On My Ordination Day

I had forgotten this day,
or rather, that this was the day,
my ordination day.
The crypt is full of friends,
families, even strangers,
priests and deacons,
at least one bishop, maybe more;
festivities are waiting
across the street, delights
hard to number but easy to swallow.
The Heir shall come and lay
upon heads his hands,
calling down the Paraclete
forever changing destiny;
to serve and not to be
served, bearing upon heads
the weight of the gospel,
the proclamation and the message,
and held forth in hands
the pressure of the chalice,
bearing the weight of the world.
Today is my ordination day
and I am not there.
To mind are a thousand reasons
to be present at the altar,
yet only one that called me away,
a tingling, small voice
that only speaks in silence
and even then is quiet.
The years have not made clearer the call
save that it remains what it was
which is to be elsewhere, elsewise.
The heart of the mystery remains
mysterious, other, distant, present;
only the encounter has taken me away,
laid low my present for the sake
of what has not yet come to pass.
For two years I have not advanced
so clearly as those in the crypt,
my firm and sure plans muddled
in wind and rain and passing days;
there is no book, no chalice, no stole,
no altar, no hands, no kiss;
I wait and cannot wait,
for today is my ordination day
and I am not there.

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They Say the Most Important Thing

They say the most important thing
Is to forgive
But they do not say
How to do that.
You think they are
Three simple words
I forgive you.
Four syllables, one long
Three short.
Yet how do these words work?
If you mean them,
You are done.
If you do not,
How do you come to it?
You can repeat a thousand times
I forgive you
Yet get no further through the words
I forgive you.
They are simple words,
Clear in meaning.
I, the one self,
You, the other self,
Forgive, there’s the rub.
How do I forgive,
What is it,
Where does it go,
How do I forgive you?
I know I cannot hate,
That I must love,
And in loving
I forgive you.
Maybe it is seventy times seven
Because before then
You know not what you say;
Only once you proclaim
I forgive you
Until it loses all meaning
Can you finally say and mean
I forgive you.
How many times must I say
I forgive you
Until I am firm in saying it?
Every time I say
I forgive you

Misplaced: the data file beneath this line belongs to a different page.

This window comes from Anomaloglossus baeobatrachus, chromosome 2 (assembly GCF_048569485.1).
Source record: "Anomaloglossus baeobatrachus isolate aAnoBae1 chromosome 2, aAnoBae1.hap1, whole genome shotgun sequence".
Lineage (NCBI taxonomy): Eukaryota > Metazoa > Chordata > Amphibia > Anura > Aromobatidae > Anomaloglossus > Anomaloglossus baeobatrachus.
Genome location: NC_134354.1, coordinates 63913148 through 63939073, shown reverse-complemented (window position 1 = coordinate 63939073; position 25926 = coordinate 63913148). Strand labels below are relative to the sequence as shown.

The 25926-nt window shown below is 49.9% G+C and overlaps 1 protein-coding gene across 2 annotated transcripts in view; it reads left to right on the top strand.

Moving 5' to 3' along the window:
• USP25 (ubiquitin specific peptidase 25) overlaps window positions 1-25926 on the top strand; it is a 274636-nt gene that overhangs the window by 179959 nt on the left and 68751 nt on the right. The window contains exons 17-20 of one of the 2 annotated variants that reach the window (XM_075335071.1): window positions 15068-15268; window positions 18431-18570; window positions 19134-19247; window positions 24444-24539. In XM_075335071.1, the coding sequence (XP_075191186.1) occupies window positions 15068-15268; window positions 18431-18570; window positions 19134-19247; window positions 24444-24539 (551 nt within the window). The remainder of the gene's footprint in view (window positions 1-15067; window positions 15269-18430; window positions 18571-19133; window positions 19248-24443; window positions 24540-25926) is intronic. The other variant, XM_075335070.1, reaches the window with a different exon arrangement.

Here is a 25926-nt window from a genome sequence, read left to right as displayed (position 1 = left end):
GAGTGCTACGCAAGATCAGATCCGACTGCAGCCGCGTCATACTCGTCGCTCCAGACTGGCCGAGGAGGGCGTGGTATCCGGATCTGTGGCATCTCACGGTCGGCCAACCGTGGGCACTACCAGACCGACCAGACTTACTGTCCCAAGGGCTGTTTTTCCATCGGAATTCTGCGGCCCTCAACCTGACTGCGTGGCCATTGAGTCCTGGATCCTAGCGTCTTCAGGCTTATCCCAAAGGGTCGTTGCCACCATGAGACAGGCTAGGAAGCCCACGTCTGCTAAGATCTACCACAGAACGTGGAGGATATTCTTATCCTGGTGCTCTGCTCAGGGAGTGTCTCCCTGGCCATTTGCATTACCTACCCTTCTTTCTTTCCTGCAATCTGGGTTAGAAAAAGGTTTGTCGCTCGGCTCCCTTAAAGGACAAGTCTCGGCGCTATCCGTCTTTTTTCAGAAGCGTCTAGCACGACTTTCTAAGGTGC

I hope I mean it;
But how can you know,
How can you be sure that
I forgive you?
Go with God and
Go with love;
Maybe soon I will know that
I forgive you?

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Leaving Room

Love is patient.
But what is that?
Is it patient before,
Or only in the fullest flower?
For if before, I must learn
Before I can find what I seek.
To love I am to be patient,
And then to be in love
I shall be in patience.
I hope to love you
But I must wait;
If I rush I am impatient
And am out of love.
You are so distant,
Miles and years between
Yet so close in my hopes,
Inches between us in my heart.
Not inches, but seconds,
The gap between the exhale
And air rushing in.
There is room enough
For the Holy Spirit,
No one else.
How can I wait for years and miles
To collapse into the thin point
Infinitely distant and always present?
Each inhale is pain,
I do not have your exhale.
We are swarmed by breaths.
But, though you lie beyond my eye
There is still room enough
For the Holy Spirit,
And no one else.

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A Hand

A hand, neither open nor closed,
extending from the crystal past.
It seems then time had not deposed
a hand, neither open nor closed,
which once held a cosmos enclosed
but is now just showing, at last,
a hand neither open nor closed,
extending from the crystal past.

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Mirror

I have not seen you look at me
with eyes that mind the weight of years;
what has brought you here, what may be.
I have not seen you look at me
ev’n though I long for you to see
my hopes and dreams; behind the fears
I have not seen you; look at me
with eyes that mind — The weight of years!

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Ars Poetica

It’s not so hard,
just vomit your feelings upon the page.

Perhaps that’s not quite right.
Lay out carefully the stirrings of your heart,
bare and shivering in the cold gaze of strangers.

Hm, not much better.
Free your mind and splay
across unsullied paper
every urge and imagination
until it drips with confusion.
Declare clearly and be bold,
make known the reaches
your soul without foundation.

Or again:
find the symbols that light your path,
that show others the way you’ve found -
except when you haven’t found it yet.

Maybe there is no ars
and only poetica,
however you see fit to reveal
to the page what cannot be spoken
in words which cannot die.
For every poet is everyman.

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Sycamore Trees

Zacchaues, come down,
for the tree is rotten,
it cannot hold your weight;
It belongs to someone else
and is not yours to climb;
You shall be made sick,
pesticides are still on the leaves;
Those clouds look like lightning,
this is the tallest tree;
You left your door unlocked,
strangers are eating there;
The poor are gathering,
demanding you see to them;
For you should hide in your house today.

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